#3

Seems pretty expensive - 2 atomic stores for each get()?


#4

One issue with the code is you’re calling drop() on a reference to an Arc, which is basically a no-op; you need to call drop on a value. If you look at drop(), it’s basically just consuming the argument, but does nothing else.


#5

There is no such thing as atomic swap for a structure such as HashMap.
Your code sets the correct pointer so it is getting updated across threads but that then is to potentially random memory, as you remove the safety by using unsafe and no locking.

old copy can continue using it.

This is a general method to get around locks slowing down code. So long as the old copy is good enough for the task your code is performing and making the copy does not take too long. The choice then is to clone the data out of the lock or transfer updates using MPSC.

The crossbeam ArcCell also is unsafe code. It is relent on implementation of particular hardware and the compiler internal to access the Arc safely. It does not give safe access to the arc’s contents.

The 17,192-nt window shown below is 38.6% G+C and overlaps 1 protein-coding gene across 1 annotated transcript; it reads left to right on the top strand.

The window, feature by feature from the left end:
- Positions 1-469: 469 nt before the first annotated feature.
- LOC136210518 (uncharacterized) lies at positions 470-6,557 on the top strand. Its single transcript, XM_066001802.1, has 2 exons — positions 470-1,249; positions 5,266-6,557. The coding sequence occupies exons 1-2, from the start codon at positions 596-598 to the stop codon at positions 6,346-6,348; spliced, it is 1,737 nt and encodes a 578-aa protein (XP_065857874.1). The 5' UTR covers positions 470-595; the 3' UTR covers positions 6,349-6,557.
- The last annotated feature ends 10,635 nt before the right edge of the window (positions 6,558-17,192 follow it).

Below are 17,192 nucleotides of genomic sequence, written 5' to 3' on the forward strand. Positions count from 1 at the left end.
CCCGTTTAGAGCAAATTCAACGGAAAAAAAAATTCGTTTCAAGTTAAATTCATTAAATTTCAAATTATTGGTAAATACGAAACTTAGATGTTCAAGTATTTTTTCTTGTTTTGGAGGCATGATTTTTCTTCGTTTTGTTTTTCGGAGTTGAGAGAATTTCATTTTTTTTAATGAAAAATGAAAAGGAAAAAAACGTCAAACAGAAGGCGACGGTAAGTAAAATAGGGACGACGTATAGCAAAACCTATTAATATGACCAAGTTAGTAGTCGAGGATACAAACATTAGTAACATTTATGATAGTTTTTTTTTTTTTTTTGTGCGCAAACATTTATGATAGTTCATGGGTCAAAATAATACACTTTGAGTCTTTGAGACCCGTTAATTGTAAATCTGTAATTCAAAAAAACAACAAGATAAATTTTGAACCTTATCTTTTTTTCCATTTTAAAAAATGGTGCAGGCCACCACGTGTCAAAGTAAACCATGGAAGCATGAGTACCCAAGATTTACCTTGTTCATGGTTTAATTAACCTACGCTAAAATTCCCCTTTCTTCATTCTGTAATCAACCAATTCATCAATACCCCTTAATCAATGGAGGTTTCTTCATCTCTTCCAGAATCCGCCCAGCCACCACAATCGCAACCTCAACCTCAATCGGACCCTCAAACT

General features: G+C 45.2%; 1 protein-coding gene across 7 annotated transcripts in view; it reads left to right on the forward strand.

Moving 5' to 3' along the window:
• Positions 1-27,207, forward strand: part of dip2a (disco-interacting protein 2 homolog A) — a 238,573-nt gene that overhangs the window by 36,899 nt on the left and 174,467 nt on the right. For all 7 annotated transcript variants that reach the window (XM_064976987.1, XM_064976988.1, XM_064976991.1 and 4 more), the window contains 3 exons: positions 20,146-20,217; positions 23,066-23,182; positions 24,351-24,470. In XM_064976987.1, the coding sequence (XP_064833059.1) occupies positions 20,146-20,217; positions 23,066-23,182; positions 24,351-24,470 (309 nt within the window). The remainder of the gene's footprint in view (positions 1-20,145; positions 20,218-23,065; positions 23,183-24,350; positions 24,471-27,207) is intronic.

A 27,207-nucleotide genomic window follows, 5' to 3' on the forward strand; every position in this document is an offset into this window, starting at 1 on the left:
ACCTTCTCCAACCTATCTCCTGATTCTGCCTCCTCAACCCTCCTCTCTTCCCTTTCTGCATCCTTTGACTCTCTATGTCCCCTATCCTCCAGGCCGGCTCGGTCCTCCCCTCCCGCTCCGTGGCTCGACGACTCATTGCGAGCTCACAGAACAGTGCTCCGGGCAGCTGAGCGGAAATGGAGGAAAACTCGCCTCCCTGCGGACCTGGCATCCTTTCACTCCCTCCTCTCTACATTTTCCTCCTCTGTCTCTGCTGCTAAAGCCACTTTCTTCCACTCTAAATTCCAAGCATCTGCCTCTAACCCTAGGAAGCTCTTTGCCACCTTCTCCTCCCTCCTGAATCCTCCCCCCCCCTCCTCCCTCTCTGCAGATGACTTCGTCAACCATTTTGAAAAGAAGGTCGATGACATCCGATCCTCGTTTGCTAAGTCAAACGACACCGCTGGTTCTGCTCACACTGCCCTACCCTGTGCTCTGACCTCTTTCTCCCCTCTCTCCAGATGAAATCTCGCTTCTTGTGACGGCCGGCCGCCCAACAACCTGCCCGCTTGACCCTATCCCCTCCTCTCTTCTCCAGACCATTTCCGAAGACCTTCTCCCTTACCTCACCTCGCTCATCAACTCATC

#6

In your code there are many places when you do something like:


        let mut arc = Arc::new(t);
        let ptr: *mut Arc<T> = &mut arc;
        // then store the ptr somewhere

What you’re doing here is taking a pointer to a stack allocated temporary Arc! It’s definitely UB, because that pointer becomes dangling really fast, so i’m actually really surprised it works on release at all!

You should remember that the Arc itself is a pointer (or to be more precise, it contains something like *mut ArcInner<T>). I think that what you were planning to do was to make this pointer atomic. You can achieve that by transmuting the Arc to AtomicPointer (and back) (instead of putting Arc behind a pointer). Although that would be hard to implement correctly too, because the ArcInner could be dropped before you clone the Arc.

When you said that RwLock slows you down, is it because the RwLock's locking is itself slow, or because you borrow for write for too long? Anyway, I heard that the uncontended mutex is faster than RwLock, so maybe you should try: Mutex<Arc<HashMap>>. Just remember to lock the mutex only for cloning or replacing the Arc. Maybe RwLock<Arc<HashMap>> will also be a faster solution? (to clarify, that’ll actually be Arc<RwLock<Arc<HashMap>>>, since you’re sharing it between threads).

It seems that @sfackler’s ArcCell is exactly what you’re trying to do as your AtomicValue. You should definitely check it out!


#7

In what way it is providing an unsafe API?